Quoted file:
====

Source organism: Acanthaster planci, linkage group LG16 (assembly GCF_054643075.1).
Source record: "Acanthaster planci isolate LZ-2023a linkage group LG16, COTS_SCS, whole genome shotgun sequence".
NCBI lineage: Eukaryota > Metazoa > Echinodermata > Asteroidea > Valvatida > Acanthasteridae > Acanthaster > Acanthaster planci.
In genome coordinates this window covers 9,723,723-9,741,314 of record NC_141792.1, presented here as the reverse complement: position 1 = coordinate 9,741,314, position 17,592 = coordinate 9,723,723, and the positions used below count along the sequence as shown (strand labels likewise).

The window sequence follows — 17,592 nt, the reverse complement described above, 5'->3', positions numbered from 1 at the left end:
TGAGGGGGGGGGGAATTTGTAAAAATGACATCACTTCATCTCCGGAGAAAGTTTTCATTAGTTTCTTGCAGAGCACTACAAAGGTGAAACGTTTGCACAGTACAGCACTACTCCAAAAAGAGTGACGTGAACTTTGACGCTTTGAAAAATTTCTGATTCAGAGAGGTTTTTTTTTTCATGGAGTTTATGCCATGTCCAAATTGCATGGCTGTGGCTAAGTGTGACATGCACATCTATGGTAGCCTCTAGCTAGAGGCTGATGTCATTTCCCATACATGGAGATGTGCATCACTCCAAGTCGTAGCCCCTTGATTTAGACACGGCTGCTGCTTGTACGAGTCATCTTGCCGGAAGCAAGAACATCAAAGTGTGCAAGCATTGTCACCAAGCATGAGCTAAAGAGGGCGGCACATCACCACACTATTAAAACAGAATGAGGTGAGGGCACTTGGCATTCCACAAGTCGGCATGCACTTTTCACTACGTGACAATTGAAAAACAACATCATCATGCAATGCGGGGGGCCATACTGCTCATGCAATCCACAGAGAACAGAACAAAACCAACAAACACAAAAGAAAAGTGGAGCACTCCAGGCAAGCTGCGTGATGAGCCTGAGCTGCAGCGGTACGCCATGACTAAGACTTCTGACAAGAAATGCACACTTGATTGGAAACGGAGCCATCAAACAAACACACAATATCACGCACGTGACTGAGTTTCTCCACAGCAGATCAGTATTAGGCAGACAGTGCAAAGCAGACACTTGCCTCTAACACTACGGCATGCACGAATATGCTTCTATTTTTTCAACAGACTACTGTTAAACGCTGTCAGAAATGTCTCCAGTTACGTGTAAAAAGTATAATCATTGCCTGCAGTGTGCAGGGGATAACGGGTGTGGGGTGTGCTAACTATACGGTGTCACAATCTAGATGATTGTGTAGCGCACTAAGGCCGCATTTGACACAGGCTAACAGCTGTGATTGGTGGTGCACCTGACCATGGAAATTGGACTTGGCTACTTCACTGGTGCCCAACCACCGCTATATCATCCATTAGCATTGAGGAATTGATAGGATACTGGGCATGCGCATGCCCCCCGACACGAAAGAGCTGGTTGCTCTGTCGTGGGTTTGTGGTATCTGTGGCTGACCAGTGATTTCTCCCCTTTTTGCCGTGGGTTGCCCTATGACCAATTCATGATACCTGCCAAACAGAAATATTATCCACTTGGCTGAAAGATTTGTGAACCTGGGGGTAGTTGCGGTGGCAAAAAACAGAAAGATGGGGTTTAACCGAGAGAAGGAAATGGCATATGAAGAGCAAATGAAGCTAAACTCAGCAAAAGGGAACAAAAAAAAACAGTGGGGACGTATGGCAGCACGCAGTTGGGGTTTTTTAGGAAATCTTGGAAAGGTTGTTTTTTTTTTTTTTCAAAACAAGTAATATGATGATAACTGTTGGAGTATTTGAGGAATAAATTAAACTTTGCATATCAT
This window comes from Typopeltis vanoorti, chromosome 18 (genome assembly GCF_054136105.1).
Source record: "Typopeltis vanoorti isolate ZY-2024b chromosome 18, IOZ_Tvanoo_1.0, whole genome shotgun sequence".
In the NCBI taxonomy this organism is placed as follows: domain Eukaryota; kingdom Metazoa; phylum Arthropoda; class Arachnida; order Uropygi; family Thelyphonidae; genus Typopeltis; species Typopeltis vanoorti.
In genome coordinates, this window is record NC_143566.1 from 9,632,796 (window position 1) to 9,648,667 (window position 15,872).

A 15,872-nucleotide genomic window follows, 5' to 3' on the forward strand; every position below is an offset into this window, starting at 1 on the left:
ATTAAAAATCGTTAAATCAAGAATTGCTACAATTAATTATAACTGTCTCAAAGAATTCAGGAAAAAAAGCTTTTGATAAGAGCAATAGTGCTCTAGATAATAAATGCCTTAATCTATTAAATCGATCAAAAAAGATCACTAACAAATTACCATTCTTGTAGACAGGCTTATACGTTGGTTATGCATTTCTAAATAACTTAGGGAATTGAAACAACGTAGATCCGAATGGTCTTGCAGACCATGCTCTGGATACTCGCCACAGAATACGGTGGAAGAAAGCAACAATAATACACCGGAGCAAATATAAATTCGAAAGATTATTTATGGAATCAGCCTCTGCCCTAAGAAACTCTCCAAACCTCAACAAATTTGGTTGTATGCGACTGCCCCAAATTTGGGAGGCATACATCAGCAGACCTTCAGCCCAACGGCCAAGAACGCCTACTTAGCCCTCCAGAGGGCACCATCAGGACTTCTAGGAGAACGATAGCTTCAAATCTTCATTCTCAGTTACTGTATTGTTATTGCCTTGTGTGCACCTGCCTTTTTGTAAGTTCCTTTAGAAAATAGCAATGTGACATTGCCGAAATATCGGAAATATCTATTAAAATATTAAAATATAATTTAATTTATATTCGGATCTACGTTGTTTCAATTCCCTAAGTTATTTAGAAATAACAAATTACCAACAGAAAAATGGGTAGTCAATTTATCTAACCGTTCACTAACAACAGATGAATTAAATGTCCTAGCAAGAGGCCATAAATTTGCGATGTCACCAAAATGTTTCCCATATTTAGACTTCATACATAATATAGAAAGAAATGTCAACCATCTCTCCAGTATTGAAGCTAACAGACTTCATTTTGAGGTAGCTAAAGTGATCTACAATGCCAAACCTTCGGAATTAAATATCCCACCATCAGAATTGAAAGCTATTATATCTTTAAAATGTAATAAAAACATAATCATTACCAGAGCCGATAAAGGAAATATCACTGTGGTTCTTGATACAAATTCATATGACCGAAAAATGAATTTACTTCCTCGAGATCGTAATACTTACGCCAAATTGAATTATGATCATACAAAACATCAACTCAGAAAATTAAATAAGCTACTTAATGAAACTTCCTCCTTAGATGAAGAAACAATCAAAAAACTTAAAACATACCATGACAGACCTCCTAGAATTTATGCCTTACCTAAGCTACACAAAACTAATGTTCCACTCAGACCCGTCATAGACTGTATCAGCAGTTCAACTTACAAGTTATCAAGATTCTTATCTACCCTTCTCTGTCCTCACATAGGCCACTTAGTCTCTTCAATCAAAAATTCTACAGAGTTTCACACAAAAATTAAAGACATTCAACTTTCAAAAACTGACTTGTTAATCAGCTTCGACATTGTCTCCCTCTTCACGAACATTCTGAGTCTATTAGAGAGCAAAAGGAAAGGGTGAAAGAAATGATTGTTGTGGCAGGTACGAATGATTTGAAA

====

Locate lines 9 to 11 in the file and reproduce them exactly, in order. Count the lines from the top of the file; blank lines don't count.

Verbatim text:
In the NCBI taxonomy this organism is placed as follows: domain Eukaryota; kingdom Metazoa; phylum Arthropoda; class Arachnida; order Uropygi; family Thelyphonidae; genus Typopeltis; species Typopeltis vanoorti.
In genome coordinates, this window is record NC_143566.1 from 9,632,796 (window position 1) to 9,648,667 (window position 15,872).

A 15,872-nucleotide genomic window follows, 5' to 3' on the forward strand; every position below is an offset into this window, starting at 1 on the left: